Barotac Viejo’s Taltal: Remembering the Passion of Christ
Semana Santa in Iloilo is always a great oopportunity to witness the deep religiousity of the Ilonggos. The Holy Week is peppered with so many religious activities such as masses, processions, meditations, Visita Iglesia, and many more. But one that really stands out is the passionate depiction of Christ’s suffering and death – a tradition locally called Taltal. A religious event that is both intense in devotion and love – that’s how I will describe Barotac Viejo’s Taltal. The three-decades old tradition is both a pledge and a religious event for Barotacnons.
Yesterday, Good Friday, I had the opportunity to witness this famous event for the first time. I want to share with you the highlights of Barotac Viejo’s Taltal 2012.
Since its staging, Taltal had evolved through the years – from props, music, costume and acting. But one thing stays the same – people from all walks of life participate in this event, no professional actors or actress are hired for the play. Now on it’s 37th production, the town of Barotac Viejo is proud to present the Taltal in their municipal gymnasium (both for the comfort of the viewers and the actors) and with the procession held in the streets up to the hills where the “crucifixion” is performed. Almost a hundred people make up the cast this year – all wearing appropriate costumes and had played their parts beautifully.
So without further ado, here’s the snapshots of the Taltal:
The play proper starts with a prayer and a message from Jesus Christ. The Taltal of Barotac Viejo starts with the Last Supper, while most depictions start with the arrest of Jesus in Gethsemane.
And going on a little further he fell on his face and prayed. ‘My Father,’ he said, ‘if it is possible, let this cup pass me by. Nevertheless, let it be as you, not I, would have it.’
And suddenly while he was still speaking, Judas, one of the Twelve, appeared, and with him a large number of men armed with swords and clubs, sent by the chief priests and elders of the people.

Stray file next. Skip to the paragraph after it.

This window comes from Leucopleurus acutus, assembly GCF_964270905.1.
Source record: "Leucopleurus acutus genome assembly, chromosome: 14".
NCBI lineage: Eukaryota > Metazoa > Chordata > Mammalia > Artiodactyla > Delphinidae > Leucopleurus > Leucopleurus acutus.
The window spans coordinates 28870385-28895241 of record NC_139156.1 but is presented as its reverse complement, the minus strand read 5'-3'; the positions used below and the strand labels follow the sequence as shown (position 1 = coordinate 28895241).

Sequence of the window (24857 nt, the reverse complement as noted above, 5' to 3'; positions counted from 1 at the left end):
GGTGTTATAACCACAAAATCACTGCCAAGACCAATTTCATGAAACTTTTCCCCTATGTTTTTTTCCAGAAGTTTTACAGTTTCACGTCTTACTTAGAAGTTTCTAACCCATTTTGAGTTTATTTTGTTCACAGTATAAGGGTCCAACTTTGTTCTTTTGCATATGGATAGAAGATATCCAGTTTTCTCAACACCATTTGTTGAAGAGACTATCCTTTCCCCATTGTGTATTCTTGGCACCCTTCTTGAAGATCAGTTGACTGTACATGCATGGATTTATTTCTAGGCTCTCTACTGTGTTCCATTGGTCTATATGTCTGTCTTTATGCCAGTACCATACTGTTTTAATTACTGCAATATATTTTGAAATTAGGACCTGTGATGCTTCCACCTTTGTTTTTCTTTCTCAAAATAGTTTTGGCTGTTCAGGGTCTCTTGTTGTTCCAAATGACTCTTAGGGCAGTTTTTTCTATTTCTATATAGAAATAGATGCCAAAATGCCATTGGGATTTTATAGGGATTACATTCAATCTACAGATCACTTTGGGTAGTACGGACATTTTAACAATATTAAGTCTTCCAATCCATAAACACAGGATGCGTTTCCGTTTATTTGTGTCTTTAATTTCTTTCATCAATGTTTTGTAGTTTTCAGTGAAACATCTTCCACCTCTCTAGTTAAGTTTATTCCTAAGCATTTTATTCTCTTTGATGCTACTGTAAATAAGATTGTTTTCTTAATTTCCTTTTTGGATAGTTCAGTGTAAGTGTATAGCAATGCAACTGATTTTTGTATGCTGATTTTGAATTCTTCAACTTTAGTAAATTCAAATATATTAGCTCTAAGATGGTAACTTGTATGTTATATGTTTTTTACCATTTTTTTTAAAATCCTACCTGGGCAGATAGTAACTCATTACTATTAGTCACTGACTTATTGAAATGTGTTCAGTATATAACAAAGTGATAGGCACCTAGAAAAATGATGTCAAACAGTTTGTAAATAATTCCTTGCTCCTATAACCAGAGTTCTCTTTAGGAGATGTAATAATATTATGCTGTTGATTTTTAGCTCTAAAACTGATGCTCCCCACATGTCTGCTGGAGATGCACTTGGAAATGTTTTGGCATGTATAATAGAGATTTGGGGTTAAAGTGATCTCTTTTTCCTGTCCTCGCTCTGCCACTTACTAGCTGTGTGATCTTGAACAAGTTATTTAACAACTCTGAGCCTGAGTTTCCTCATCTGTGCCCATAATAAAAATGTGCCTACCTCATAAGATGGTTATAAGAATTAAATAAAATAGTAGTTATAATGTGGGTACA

Jesus then said, ‘Put your sword back, for all who draw the sword will die by the sword.”
The men who had arrested Jesus led him off to the house of Caiaphas the high priest, where the scribes and the elders were assembled.
But Jesus was silent. And the high priest said to him, ‘I put you on oath by the living God to tell us if you are the Christ, the Son of God.’
Jesus, then, was brought before the governor, and the governor put to him this question, ‘Are you the king of the Jews?’ Jesus replied, ‘It is you who say it.’
Then Herod, together with his guards, treated him with contempt and made fun of him; he put a rich cloak on him and sent him back to Pilate.
Then the governor’s soldiers took Jesus with them into the Praetorium and collected the whole cohort round him. And they stripped him and put a scarlet cloak round him, and having twisted some thorns into a crown they put this on his head and placed a reed in his right hand. To make fun of him they knelt to him saying, ‘Hail, king of the Jews!’
And they spat on him and took the reed and struck him on the head with it.
Then Pilate saw that he was making no impression, that in fact a riot was imminent. So he took some water, washed his hands in front of the crowd and said, ‘I am innocent of this man’s blood. It is your concern.’
Judas, his betrayer, was filled with remorse and took the thirty silver pieces back to the chief priests and elders saying, ‘I have sinned. I have betrayed innocent blood.‘
But Jesus turned to them and said, ‘Daughters of Jerusalem, do not weep for me; weep rather for yourselves and for your children.
Above his head was placed the charge against him; it read: ‘This is Jesus, the King of the Jews.’
‘So you would destroy the Temple and in three days rebuild it! Then save yourself if you are God’s son and come down from the cross!’
And about the ninth hour, Jesus cried out in a loud voice, ‘Eli, eli, lama sabachthani?’ that is, ‘My God, my God, why have you forsaken me?’
Just 52 kilometers northeast from Iloilo City is Barotac Viejo. It is bounded on the northwest by the Municipality of San Rafael, on the south by the Municipality of Banate and the Visayan Sea, on the east by the Municipality of Lemery and the Province of Capiz and on the west by the Municipality of Passi and San Enrique.
To get to Barotac Viejo, one can take a jeepney or van at Tagbak terminal in Jaro, Iloilo City. If by private transportation, the Iloilo East Coast – Capiz Highway passes right in the heart of Barotac Viejo, driving time from Iloilo City is about 90 to 120 minutes.Tags: Barotac Viejo, Festivals